Reassuring patients and countering scepticism

A campaign aide to President-elect Biden commented while analysing the election that a conscious decision was made to turn-off Twitter.

It brings back thoughts of then Prime Minister David Cameron noting in 2015 that "Britain and Twitter are not the same thing".

I’ve nothing against the medium but it is healthy to have these periodic reminders that it is not a gauge of broader public opinion.

I mention this today, because I suspect we will see plenty of misleading comment about vaccines and their safety.

We must though remember that, on the whole, the UK is not a hotbed of anti-vaxxer sentiment and the best thing we can do to ensure a high uptake is to present the facts in a reasoned and clear way to our patients.

ABPI to launch new social media campaign #ValuingVaccines

In a campaign which was due to launch separately from the news of the COVID-19 vaccine, the ABPI has launched Valuing Vaccines.

The campaign aims to explain how vaccines are discovered, the industry’s role in creating them, the strict regulations that surround the process, and the success of vaccines in tackling diseases.

Some of the headlines remind us of the progress humanity has made thanks to vaccine research:

  • Thanks to vaccination, the last confirmed case of rubella in Wales was in 2005.
  • 20 million cases of measles have been prevented in the UK since the introduction of the measles vaccine.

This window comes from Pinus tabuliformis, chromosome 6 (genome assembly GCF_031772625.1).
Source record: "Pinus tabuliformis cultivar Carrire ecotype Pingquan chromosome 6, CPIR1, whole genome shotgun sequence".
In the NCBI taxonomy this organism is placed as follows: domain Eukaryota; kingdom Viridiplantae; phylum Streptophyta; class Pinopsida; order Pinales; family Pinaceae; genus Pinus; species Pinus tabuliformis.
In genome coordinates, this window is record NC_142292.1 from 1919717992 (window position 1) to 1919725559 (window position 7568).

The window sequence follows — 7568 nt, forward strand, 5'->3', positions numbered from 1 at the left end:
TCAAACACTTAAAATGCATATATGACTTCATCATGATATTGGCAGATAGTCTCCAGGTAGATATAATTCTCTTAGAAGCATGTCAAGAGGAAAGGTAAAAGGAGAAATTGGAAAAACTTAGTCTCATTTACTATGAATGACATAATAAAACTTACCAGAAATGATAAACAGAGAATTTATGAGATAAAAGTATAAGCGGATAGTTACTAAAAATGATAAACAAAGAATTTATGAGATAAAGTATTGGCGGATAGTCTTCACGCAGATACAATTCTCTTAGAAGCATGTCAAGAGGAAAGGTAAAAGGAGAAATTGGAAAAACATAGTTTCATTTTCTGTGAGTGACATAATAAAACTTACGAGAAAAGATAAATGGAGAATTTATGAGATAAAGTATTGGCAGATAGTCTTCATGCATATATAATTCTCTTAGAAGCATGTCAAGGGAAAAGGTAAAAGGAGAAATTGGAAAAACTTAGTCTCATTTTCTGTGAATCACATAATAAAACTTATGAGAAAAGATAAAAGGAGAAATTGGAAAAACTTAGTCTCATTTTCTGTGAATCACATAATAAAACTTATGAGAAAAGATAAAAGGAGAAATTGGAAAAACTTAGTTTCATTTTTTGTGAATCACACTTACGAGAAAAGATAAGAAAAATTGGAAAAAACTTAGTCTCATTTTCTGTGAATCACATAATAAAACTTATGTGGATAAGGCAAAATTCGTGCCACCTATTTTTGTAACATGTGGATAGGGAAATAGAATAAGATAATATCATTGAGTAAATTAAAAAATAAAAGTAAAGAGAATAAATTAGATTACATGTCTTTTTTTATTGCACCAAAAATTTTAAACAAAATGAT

• Vaccines have eliminated polio, diphtheria and congenital rubella from the UK.
  • The first five years of the shingles vaccine programme has seen 49,000 fewer GP visits and 1800 fewer hospitalisations for shingles and its complications.

Support across four nations

I wanted to conclude this week’s update by drawing your attention to a letter to doctors (225 KB PDF) issued on behalf of all four governments in the UK, the General Medical Council and the Academy of Medical Royal Colleges.

I think it does us all good to allow ourselves a moment to take stock. What we have all had to respond to this year can easily become overwhelming, but each one of us is an integral part of a bigger team and we are all there to support one another.


Post written by

Professor Peter Saul, Joint Chair of RCGP Wales

Professor Peter Saul qualified in 1985 and currently is a partner in Rhosllanerchrugog near Wrexham. He combines his work in the practice with his other professional passion of medical education, in the role of Associate Postgraduate Dean in the Wales Deanery. He also works one session a week running the Paediatric Allergy Clinic at Chester Hospital.

Peter has been an active member of his local RCGP faculty, serving as Chair and as Treasurer. He is also actively involved with the media, with a medical column in the local newspaper and as a regular radio contributor.

For fun he rides a bike (his favourite being his red Brompton), and when in need of a loftier perspective he flies his part owned light aircraft from Welshpool Airport. He lives on a smallholding and has three grown up children, one of whom is a junior doctor in London.